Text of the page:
"It is the sex, stupid!"
by Marco Marrese for remotegoat on 26/08/11

La Ronde is one of those plays that had its strength in being subversive. A real punch in the stomach for a society steeped in conformism and respectability, but obsessed about sex as much (and no more) than any other. It does inevitably lose strength today, when sex is everyday staple and we are, for that, less obsessed about it.

Yes, the chain of sketches is clever; yes, the eroticism is there; yes, we get it, courtship is just a means to an end; yes, rich and poor, educated and underclass, it's all about the sex (and it's always about it); but, so what?
It is a bit of a struggle to deliver the original destabilizing blow.

Joel Cottrell (director) and the Harbinger Company try to do it with a mix of ideas but, to be honest, there's only so much that could be done.
They set the play in England, in the '50s, in a stated bid to get it up and close (it's interesting that a recent Italian adaptation was set in England at the very beginning of the '60s). Frankly, I am not sure how many in the audience bothered to note and whether the play would have not profited more from the contrast of a more remote setting.
Much more interesting is the addition of music into the play. Unfortunately, for as much as the idea is good, the delivery doesn't match. The music score is rather dull and while Charlie Walsh (singer) is a fabulous voice, I am sorry, she needs to learn French pronunciation, otherwise there is not much point in having Les Fleurs du Mal sang: those who can't understand French, won't enjoy the idea, and those who can… well, we enjoyed it even less. Worst of all, the music lengthens the duration of the play to more than two hours (with interval), which is a bit too much.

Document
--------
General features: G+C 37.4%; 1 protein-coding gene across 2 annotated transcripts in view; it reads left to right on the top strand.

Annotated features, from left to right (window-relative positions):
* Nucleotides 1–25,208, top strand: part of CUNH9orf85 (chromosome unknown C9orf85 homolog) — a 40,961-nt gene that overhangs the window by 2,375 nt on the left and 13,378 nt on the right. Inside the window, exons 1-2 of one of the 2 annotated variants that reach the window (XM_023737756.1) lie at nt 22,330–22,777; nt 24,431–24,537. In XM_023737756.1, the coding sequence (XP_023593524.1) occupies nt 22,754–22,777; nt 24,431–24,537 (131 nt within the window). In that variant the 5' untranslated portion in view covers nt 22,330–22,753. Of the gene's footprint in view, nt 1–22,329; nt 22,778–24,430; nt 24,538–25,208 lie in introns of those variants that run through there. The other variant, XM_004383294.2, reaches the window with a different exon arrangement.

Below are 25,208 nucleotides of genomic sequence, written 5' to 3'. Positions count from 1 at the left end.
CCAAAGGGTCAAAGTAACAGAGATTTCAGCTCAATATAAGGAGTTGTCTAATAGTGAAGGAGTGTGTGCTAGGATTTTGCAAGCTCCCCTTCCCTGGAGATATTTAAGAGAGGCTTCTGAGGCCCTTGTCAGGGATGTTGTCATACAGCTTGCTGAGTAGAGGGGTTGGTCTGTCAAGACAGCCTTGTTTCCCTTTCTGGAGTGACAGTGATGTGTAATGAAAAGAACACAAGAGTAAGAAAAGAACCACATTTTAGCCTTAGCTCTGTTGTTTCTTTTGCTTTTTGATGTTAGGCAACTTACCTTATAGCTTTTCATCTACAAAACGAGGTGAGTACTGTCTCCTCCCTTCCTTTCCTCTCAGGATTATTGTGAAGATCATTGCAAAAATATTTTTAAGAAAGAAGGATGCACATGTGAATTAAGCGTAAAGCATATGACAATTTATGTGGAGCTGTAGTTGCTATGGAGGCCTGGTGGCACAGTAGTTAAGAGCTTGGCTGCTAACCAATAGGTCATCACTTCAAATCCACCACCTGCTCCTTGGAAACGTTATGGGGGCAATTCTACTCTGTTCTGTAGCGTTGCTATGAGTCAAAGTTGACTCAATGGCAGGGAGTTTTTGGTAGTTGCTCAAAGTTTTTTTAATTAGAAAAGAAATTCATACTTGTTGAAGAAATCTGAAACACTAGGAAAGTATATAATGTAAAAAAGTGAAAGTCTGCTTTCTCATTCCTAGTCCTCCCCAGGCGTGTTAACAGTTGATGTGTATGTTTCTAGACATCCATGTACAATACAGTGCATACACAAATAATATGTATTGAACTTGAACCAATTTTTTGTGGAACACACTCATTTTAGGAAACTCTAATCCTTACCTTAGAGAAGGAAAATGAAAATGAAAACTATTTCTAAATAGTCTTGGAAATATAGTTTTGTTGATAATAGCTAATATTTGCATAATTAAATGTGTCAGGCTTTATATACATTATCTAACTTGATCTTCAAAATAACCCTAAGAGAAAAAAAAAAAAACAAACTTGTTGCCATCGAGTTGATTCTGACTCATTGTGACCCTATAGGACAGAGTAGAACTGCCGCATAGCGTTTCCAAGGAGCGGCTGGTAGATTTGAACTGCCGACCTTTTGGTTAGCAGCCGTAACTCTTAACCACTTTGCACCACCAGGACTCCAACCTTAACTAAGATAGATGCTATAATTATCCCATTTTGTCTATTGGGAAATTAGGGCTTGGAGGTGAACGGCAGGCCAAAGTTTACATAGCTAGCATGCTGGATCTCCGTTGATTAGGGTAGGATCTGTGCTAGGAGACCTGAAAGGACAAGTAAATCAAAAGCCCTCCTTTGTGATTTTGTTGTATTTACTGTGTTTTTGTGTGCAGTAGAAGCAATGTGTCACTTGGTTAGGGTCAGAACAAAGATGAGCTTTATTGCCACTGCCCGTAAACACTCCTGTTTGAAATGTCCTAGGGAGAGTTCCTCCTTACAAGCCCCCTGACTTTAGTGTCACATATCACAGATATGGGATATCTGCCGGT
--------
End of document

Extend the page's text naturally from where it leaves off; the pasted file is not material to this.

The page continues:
Anyway, just to be sure, the Director takes the shortcut to every audience's heart and asks his actors to deliver the sexual encounters in a quite explicit way. They do it well, so congratulations to them.
In fact, the show stands thanks to their performances. Alice Beaumont is spectacular in her roles, delivering much comedy and dumb stupidity as the Young Girl and wit and playfulness as the Maid. Simon Purdey has to endure quite a sweating in his tour de force of three characters and does it at the very best, creating a strong differentiation among them. William Nash is casted perfectly as a Young Man and as a Poet. In particular, he is brilliant in his first role, provoking plenty of sniggers among the men in the audience (I guess many of us saw themselves there…). And Victoria Fischer is a robust performer.

This is a good and solid performance, as one would expect for anything that goes on at the White Bear, it is just that one feels it could have been even better, had it not been over-thought and over-done.

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